By Saladin Ahmed, Christian Ward, and Clayton Cowles

Black Bolt #1 is a new solo title from Marvel that is certainly fit for a king. It tells the tale of Black Bolt, former king of the Inhumans, as he tries to find his way out of incarceration. Why is he imprisoned, just who is keeping him held captive, and where the hell is Lockjaw, are just a few of the questions you will be asking yourself after reading this book. Writer Saladin Ahmed gives the readers a rare glimpse into the mind of an underutilized character as we get an intimate look into his psyche. This series promises to tackle tough topics like imprisonment, criminality, and justice, all while giving us dreamy gorgeous pages from artist Christian Ward.

Just so we’re clear, artist Christian Ward is a hidden gem in the comic industry.  Pages from him in books like Ody-C from Image and Ultimates from Marvel will make you feel things and experience the story in a new way.  He is an underutilized talent in this industry, so it’s fitting for him to be on a Black Bolt book, another underutilized character in this industry. With that out the way, imagine the delight you will receive from ingesting this book that is a combined effort of transcending art from Ward and thought-provoking story from Ahmed. These two together really are a powerhouse team, especially when they are paired with a character like Black Bolt. He can be a difficult character to flesh out on the page; his words literally tear down cities after all, so Medusa is often used as an interpreter for Mr. Boltagar. In this setting, there is no Medusa, no crazy brother Maximus, or any other Inhuman to stand with him or speak for him. Ward and Ahmed rise to the challenge of providing emotion with all the subtext to show without dialogue.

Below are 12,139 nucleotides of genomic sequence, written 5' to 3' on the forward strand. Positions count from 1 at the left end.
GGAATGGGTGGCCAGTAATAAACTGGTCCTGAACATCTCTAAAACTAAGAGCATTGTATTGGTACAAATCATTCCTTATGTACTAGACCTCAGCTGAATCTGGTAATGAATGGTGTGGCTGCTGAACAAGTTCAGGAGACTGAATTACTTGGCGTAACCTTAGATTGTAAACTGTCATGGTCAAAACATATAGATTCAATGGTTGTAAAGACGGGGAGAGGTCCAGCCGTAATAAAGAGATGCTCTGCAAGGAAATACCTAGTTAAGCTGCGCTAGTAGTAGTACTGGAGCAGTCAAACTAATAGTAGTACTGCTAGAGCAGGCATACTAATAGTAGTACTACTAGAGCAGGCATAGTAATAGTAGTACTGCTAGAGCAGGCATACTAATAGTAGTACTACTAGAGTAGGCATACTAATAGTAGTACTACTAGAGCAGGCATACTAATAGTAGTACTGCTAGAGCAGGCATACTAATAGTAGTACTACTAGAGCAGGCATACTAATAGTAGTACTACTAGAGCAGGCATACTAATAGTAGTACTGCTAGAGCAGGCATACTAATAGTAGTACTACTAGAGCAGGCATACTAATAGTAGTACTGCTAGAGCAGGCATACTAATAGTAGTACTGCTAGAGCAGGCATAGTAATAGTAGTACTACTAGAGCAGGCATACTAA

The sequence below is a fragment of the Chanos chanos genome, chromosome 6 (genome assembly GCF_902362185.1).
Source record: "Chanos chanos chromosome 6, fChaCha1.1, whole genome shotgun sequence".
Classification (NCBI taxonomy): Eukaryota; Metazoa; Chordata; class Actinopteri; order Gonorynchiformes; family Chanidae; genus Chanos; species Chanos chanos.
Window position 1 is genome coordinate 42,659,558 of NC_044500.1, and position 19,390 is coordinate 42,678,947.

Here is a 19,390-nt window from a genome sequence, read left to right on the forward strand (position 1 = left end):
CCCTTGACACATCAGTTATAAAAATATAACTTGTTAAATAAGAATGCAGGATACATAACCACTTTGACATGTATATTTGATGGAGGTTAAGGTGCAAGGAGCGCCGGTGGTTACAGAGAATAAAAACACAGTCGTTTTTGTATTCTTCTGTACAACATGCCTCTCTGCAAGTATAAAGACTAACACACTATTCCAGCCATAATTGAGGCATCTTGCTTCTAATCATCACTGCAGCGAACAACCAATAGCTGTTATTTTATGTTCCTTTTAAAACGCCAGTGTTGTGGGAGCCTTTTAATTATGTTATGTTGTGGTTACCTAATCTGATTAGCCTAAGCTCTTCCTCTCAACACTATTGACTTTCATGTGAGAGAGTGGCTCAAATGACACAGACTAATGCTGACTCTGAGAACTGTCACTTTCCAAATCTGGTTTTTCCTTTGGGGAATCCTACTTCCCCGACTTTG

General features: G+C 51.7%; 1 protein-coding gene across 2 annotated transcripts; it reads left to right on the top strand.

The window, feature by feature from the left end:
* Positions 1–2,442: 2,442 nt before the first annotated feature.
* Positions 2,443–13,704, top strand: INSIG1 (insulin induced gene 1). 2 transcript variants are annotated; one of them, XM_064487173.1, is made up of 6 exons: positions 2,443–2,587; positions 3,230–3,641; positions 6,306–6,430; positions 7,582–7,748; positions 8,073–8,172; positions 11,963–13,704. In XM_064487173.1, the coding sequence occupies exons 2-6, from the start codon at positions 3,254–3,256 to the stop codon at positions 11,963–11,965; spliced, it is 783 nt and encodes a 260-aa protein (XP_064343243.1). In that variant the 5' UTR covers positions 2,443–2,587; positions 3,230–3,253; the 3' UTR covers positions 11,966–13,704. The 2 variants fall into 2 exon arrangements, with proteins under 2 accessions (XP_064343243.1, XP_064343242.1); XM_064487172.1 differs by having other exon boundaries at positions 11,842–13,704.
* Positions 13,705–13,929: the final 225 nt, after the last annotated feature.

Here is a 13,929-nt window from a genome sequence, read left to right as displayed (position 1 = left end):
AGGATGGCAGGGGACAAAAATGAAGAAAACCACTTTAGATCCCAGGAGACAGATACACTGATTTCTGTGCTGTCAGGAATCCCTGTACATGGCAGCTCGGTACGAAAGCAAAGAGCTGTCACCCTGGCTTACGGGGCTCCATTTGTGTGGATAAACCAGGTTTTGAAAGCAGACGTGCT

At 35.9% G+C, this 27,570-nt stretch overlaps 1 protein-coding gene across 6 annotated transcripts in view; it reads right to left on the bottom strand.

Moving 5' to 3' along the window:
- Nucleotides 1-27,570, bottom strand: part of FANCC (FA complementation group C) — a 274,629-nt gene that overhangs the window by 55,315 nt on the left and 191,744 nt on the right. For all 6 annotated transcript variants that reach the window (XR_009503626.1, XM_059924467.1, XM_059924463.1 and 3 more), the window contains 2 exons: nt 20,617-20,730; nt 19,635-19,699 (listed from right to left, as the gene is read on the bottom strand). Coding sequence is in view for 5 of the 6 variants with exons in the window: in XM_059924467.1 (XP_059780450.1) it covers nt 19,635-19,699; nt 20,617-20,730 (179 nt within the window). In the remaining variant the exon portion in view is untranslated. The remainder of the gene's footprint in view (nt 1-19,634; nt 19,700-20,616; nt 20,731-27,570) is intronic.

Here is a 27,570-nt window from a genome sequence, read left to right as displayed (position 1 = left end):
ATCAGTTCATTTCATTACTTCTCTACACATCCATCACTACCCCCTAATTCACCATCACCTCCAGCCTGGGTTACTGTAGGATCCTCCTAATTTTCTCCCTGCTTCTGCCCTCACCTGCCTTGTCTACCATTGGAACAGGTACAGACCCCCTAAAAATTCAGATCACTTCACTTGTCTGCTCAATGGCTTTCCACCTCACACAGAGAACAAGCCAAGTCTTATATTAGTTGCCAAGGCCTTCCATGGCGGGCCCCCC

The layout of this book and the pacing of the story are completely in sync. This book flows effortlessly from start to finish, as we follow Black Bolt from the confines of his cell to the confrontation at the end. The pages melt away, we get so much story and meet new characters all in the span of 24 pages. The book does not end the way one would predict, it is safe to assume readers would anticipate Thanos or Maximus to be behind the imprisonment of our former highness of Attilan, but this team opts for a different, unexpected path.

The biggest topic Ahmed address is the perseverance of survival from Black Bolt and the acceptance of his confinement.  The prison is in a secret location, only the royal family of Attilan know of its location. Black Bolt sent his brother, the usurper Maximus, to this well hidden prison only to be tricked with an image inducer to being switched with his brother at the last moment and being accidentally sent to the prison himself. This surely awful scenario is accepted by Black Bolt as he calmly and determinedly tries to find resolution.

The story is brought to life from the beautiful and thoughtful illustration and page layout from Ward. The use of color is probably the most notable aspect of Ward’s work. Each page is uniquely and purposely colored, with brights and darks contrasting and emphasizing aspects of his drawing that would otherwise be overlooked. The palette, the use of bright and dark tones, is done so expertly by Ward that they never clash, but rather complement one another throughout. The silhouette of Black Bolt, walking in silence through these adorned hallways, plays as a gorgeous backdrop as we get some narration. Another great feature is the use of lines and colors to create movement; there is so much energy throughout that it appears like something will jump off the page. The layouts of single pages and multi-panel pages are creative as Ward finds ways to keep our character fully involved without sacrificing introducing new characters or showcasing the scenery.  His creative approach to color and layouts really mark this book and make his work stand out from other artists in the industry.

Black Bolt #1 is a gorgeous book that will draw you in with the beautiful artwork, but keep you buying because of the low-key deep story of injustice and perseverance. Ward and Ahmed come together and give us a harmonious story that is unlike other books on the shelves. Yes, this is a Marvel superhero story, but there is so much more than that going on here.  This book gives you edgy artwork you won’t see anywhere else while also delivering a thought-provoking story. Inhuman fan or newbie, everyone can get behind this book. There is enough information to catch up new readers while also adding on to the Inhuman mythos for the die-hard comic fans. If you are looking for a new title to read, Black Bolt is a must have to add to your pull list.

About The Author Former Contributor

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